This also means that if mirror carp become established in a new area, they could potentially hybridize with the local common carp populations and create a new invasive species. It is therefore important to keep an eye on any sightings in your area and take steps to eradicate them if necessary.

How To Catch A Mirror Carp

They can be caught by anglers using the same types of fishing equipment used to catch common carp. They can be a challenging fish to catch but they are definitely worth the effort for anglers who enjoy fishing for carp species.

What Rigs & Tackle Should I Use To Catch A Mirror Carp?

Mirror Carp can also be caught by anglers using a range of specialist carp fishing equipment such as:

Bait boat. This is a floating device that holds your bait at the side of the lake or river bank so you can cast out from your position on dry land.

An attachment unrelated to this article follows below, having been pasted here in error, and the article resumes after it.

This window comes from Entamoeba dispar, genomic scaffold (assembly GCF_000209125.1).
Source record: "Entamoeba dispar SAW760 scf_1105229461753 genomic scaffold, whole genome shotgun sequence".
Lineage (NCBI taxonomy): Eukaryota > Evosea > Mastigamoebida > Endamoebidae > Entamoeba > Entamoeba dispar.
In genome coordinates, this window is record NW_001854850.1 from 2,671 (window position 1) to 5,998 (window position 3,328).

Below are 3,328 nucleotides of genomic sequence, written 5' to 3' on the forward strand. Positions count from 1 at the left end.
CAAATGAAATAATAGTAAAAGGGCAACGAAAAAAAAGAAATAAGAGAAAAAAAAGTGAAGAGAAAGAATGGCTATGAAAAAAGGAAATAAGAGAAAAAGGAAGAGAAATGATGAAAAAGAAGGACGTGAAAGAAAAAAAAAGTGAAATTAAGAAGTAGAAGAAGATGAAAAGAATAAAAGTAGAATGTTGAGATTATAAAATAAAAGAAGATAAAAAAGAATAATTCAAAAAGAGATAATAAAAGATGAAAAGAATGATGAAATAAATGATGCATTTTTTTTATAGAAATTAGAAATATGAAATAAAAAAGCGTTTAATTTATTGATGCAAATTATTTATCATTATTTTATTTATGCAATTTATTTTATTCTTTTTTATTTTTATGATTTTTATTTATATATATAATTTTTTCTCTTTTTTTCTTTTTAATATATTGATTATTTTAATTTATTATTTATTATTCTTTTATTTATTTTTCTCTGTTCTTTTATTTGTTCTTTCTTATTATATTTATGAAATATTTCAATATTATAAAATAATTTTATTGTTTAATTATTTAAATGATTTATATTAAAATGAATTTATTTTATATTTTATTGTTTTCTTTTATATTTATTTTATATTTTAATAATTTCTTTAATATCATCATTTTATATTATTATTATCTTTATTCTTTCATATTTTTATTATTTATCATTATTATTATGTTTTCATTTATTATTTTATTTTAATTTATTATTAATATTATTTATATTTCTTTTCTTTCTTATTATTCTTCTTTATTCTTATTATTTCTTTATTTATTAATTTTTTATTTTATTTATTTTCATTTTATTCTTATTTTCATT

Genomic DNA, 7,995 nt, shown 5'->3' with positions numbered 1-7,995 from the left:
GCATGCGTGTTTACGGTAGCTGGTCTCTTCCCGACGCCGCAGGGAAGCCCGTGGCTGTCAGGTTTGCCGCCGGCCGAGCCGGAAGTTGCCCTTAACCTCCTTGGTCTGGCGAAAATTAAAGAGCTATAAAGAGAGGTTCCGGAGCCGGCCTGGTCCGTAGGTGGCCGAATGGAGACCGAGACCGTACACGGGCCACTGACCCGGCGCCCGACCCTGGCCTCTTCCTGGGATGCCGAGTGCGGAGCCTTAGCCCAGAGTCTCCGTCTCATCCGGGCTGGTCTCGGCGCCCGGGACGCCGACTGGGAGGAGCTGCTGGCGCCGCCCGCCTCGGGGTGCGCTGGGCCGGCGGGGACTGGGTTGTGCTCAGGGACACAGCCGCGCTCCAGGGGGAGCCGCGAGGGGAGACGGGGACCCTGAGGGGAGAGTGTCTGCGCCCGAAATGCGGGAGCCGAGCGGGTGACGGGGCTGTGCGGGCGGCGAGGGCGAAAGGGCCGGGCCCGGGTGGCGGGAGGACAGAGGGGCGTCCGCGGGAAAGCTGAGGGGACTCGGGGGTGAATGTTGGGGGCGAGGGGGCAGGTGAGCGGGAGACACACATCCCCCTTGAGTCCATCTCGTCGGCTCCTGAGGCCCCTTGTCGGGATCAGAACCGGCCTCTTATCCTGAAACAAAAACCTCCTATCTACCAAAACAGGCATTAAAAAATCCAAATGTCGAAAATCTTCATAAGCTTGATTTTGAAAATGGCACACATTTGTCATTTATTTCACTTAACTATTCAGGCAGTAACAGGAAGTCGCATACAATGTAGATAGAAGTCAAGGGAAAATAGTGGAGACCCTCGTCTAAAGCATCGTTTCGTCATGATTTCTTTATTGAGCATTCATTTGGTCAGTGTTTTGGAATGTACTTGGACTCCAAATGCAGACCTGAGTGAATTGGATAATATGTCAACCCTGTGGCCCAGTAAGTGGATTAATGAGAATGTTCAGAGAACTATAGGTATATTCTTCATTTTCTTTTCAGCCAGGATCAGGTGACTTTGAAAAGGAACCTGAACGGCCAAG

Hair rig. This is a special type of fishing tackle that uses soft bait such as bread or corn to attract the carp. The bait is attached to the hook using a hair-like loop so it doesn’t get taken off by the fish’s teeth when they bite down on it.

Waggler float. This is attached to the line between your hook and a length of fishing line. It is designed so it acts like an underwater bobber, which means you can feel when carp are nibbling at your bait without them taking it off.

Carp rod or waggler pole. This consists of a long rod with a shorter top section known as the waggler pole. The waggler is designed to hold your bait at a specific depth in the water and stop it from getting tangled in weed or debris on the bottom of the lake or river.